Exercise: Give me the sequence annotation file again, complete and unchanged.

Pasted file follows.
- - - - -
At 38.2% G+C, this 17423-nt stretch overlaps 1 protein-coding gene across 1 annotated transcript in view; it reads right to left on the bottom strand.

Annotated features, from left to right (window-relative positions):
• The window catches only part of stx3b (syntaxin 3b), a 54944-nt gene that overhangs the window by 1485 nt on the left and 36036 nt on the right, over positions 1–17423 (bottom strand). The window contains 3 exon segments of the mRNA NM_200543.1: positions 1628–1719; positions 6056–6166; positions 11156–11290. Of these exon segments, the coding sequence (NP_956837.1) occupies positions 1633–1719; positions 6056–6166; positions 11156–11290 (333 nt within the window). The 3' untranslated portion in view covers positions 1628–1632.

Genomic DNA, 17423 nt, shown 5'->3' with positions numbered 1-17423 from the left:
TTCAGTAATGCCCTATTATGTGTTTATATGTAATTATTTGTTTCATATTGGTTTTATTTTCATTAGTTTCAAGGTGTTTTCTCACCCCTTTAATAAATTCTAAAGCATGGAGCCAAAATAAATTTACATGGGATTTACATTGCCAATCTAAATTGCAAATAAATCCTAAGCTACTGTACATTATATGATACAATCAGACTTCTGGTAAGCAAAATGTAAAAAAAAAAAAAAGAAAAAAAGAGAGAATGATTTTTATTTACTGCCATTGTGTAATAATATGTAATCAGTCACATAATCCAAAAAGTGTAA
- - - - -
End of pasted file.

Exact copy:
At 38.2% G+C, this 17423-nt stretch overlaps 1 protein-coding gene across 1 annotated transcript in view; it reads right to left on the bottom strand.

Annotated features, from left to right (window-relative positions):
• The window catches only part of stx3b (syntaxin 3b), a 54944-nt gene that overhangs the window by 1485 nt on the left and 36036 nt on the right, over positions 1–17423 (bottom strand). The window contains 3 exon segments of the mRNA NM_200543.1: positions 1628–1719; positions 6056–6166; positions 11156–11290. Of these exon segments, the coding sequence (NP_956837.1) occupies positions 1633–1719; positions 6056–6166; positions 11156–11290 (333 nt within the window). The 3' untranslated portion in view covers positions 1628–1632.

Genomic DNA, 17423 nt, shown 5'->3' with positions numbered 1-17423 from the left:
TTCAGTAATGCCCTATTATGTGTTTATATGTAATTATTTGTTTCATATTGGTTTTATTTTCATTAGTTTCAAGGTGTTTTCTCACCCCTTTAATAAATTCTAAAGCATGGAGCCAAAATAAATTTACATGGGATTTACATTGCCAATCTAAATTGCAAATAAATCCTAAGCTACTGTACATTATATGATACAATCAGACTTCTGGTAAGCAAAATGTAAAAAAAAAAAAAAGAAAAAAAGAGAGAATGATTTTTATTTACTGCCATTGTGTAATAATATGTAATCAGTCACATAATCCAAAAAGTGTAA